Business Plan Challenge

Helping veterans is mission of VetNet

Young entrepreneur explains the idea behind "VetNet"

Ransom Everglades junior and "VetNet" app developer Carlos Esber explains the idea behind his team's app.
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Ransom Everglades junior and "VetNet" app developer Carlos Esber explains the idea behind his team's app.

There are more than 20 million veterans in the United States. Many of them, especially the vets returning from combat, face unemployment. Some return with PTSD and have succumbed to alcohol or drug abuse to cope. Too many have committed suicide.

This team of tech-savvy high school juniors from Ransom Everglades asked, “How can we help?”

“This is a huge problem that needs to be addressed, considering these are veterans who once risked their lives to protect us. Our app connects veterans with organizations and people who could potentially solve these problems,” wrote Carlos Esber, Austin Acosta and Julian Zighelboim in their entry in the Miami Herald Business Plan Challenge. This team took third place in the high school track. Judges lauded the app idea and well-researched plan.

VetNet would help veterans combat issues including unemployment, lack of resources such as mental health therapy and isolation.

The team explained that the app would connect veterans to local job openings and feature businesses that have launched campaigns to hire vets. The app would also connect vets to organizations such as Veteran Jobs Mission, a group of big businesses that came together to hire veterans. Veterans struggling to make ends meet could access an interactive map of nearby stores and restaurants with discounts for veterans. A social networking component could link veterans with other vets who have been through similar experiences.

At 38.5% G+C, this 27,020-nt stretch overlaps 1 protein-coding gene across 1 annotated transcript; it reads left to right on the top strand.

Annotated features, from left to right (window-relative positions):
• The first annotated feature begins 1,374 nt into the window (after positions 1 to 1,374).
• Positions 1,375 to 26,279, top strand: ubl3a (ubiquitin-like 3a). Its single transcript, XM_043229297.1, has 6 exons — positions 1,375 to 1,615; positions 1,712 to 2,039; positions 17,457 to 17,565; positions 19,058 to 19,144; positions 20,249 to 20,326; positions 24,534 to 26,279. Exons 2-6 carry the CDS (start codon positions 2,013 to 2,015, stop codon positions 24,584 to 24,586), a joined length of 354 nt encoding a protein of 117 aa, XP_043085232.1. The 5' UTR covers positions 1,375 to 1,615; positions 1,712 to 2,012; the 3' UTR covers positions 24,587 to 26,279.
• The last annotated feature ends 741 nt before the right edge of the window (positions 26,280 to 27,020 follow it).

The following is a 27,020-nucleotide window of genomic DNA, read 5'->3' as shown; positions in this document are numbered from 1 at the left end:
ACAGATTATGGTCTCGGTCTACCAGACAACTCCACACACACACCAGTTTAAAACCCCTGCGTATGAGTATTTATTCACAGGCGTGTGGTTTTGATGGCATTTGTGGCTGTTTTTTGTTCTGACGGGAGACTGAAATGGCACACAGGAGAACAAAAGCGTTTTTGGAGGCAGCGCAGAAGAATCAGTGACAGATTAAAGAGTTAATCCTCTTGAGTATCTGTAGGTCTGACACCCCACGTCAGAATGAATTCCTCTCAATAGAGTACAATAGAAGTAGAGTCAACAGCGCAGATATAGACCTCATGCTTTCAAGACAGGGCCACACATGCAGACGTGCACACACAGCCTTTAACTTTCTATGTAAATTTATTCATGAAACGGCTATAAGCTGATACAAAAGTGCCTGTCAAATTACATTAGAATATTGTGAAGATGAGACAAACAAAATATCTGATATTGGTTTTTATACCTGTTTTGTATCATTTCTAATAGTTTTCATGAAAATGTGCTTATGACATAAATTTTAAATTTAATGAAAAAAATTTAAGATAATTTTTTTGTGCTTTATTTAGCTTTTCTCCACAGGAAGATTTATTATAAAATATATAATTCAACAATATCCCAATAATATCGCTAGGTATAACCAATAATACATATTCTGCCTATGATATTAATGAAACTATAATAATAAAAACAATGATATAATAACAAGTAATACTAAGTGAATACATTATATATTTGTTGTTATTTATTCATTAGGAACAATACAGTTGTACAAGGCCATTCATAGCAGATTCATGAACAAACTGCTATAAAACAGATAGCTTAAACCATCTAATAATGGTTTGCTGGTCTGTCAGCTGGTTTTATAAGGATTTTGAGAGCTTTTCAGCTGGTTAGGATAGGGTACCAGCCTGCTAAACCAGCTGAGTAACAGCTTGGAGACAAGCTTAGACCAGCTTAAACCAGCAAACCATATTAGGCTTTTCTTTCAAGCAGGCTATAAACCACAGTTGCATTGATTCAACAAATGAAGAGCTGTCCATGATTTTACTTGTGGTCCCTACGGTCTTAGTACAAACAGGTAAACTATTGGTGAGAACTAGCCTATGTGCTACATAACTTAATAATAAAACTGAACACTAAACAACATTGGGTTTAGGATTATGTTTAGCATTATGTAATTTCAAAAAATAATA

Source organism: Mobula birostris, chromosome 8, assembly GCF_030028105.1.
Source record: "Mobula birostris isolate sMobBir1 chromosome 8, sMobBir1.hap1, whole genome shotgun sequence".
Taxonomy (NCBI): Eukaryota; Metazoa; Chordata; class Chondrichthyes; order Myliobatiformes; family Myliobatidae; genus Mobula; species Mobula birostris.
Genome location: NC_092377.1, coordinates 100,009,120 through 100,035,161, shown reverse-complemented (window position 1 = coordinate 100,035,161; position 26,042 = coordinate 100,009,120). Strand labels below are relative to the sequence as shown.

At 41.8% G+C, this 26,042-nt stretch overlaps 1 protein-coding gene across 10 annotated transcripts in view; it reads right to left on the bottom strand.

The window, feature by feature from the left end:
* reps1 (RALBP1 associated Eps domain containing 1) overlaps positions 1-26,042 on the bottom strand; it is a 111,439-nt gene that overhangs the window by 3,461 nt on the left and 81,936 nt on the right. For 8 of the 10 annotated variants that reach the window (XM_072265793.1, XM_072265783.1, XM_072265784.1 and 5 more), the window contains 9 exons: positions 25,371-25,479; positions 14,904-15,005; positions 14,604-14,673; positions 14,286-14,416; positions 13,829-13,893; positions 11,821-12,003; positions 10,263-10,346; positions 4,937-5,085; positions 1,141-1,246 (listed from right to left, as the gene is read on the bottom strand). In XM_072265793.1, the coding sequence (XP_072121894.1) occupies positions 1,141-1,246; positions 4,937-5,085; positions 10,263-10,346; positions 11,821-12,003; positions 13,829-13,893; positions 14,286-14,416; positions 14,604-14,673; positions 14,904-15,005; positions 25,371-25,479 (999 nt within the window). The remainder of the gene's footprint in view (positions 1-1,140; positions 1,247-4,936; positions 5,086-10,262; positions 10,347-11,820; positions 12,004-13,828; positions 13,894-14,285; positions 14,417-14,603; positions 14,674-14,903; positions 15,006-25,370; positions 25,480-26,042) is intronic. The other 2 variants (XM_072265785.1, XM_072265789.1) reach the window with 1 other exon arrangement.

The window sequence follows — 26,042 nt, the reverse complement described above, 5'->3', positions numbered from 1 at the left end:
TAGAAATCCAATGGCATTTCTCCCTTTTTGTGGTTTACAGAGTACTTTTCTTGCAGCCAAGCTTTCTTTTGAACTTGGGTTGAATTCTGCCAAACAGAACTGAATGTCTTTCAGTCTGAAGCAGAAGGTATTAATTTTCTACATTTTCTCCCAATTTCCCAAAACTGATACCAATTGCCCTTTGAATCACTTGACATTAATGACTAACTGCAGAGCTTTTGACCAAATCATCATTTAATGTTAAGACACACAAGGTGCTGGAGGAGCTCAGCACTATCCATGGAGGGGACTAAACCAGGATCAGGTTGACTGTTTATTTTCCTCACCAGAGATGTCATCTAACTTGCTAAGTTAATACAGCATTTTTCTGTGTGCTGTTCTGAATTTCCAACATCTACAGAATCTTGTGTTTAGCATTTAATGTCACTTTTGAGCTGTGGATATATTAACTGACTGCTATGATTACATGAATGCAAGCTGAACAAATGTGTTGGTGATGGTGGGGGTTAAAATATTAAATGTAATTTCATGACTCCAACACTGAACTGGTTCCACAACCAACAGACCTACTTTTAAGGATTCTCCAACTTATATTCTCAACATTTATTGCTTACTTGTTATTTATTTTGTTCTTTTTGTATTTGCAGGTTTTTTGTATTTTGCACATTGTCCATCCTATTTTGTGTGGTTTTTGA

“Another very important aspect of our app would be the mental health section,” said Austin, who wants to pursue business and entrepreneurship in college. “[Users] could be connected to resources such as Give An Hour, a nonprofit that offers free therapy to veterans. The mental health section will also include a suicide hotline and an emergency contact list.”

The team envisions making money primarily through app ad revenue, which could increase exponentially as more veterans use the app.

VetNet would help veterans combat issues including unemployment, lack of resources such as mental health therapy and isolation.

Their idea started in their Advanced Placement macro-micro economics class at Ransom, where all the students worked on business plans. “I loved the concept behind VetNet as soon as Austin, Carlos and Julian pitched the idea to our class,” said their teacher, Jennifer Nero. “Their heartfelt presentation made the compelling case for the need for an innovative and comprehensive platform that can provide opportunities for veterans.”

VetNet made it into the finals at the school contest in March with three other Ransom teams. VetNet didn’t win but “the feedback the judges gave us ... improved our app and business idea as a whole,” said Julian, who is interested in the math and sciences and plays soccer competitively.

“The judges did not like our financials so we scrapped them and redid them for the Miami Herald. The financials we put in the Miami Herald [contest] better accounted for software costs, monthly app updates and development,” added Carlos, a junior who is also interested in the STEM fields, and may pursue chemical engineering in college. “In researching costs of developing an app, we discovered they varied a lot. The app we needed that would help 20 million veterans would cost a lot more.”

Miami Herald judges noted the financials showed “great recognition of the reality of the business” and that overall the plan showed strong potential for ad revenue to fuel the team’s important social mission.

The team may continue to work on VetNet. Each has summer plans that will help them grow their business and entrepreneurship acumen.

Austin will be doing an internship at The LAB Miami, an entrepreneurship center in Wynwood; he also is starting a “politically charged fashion line” with friends. Carlos will be working at a business consulting firm in New York City. Julian will be participating in soccer showcases to line up college opportunities, and he also wants to do charity work in Haiti.

“We had a really good time thinking of these ideas and we think this whole business challenge was a great opportunity to learn about the world of entrepreneurship,” Julian said.

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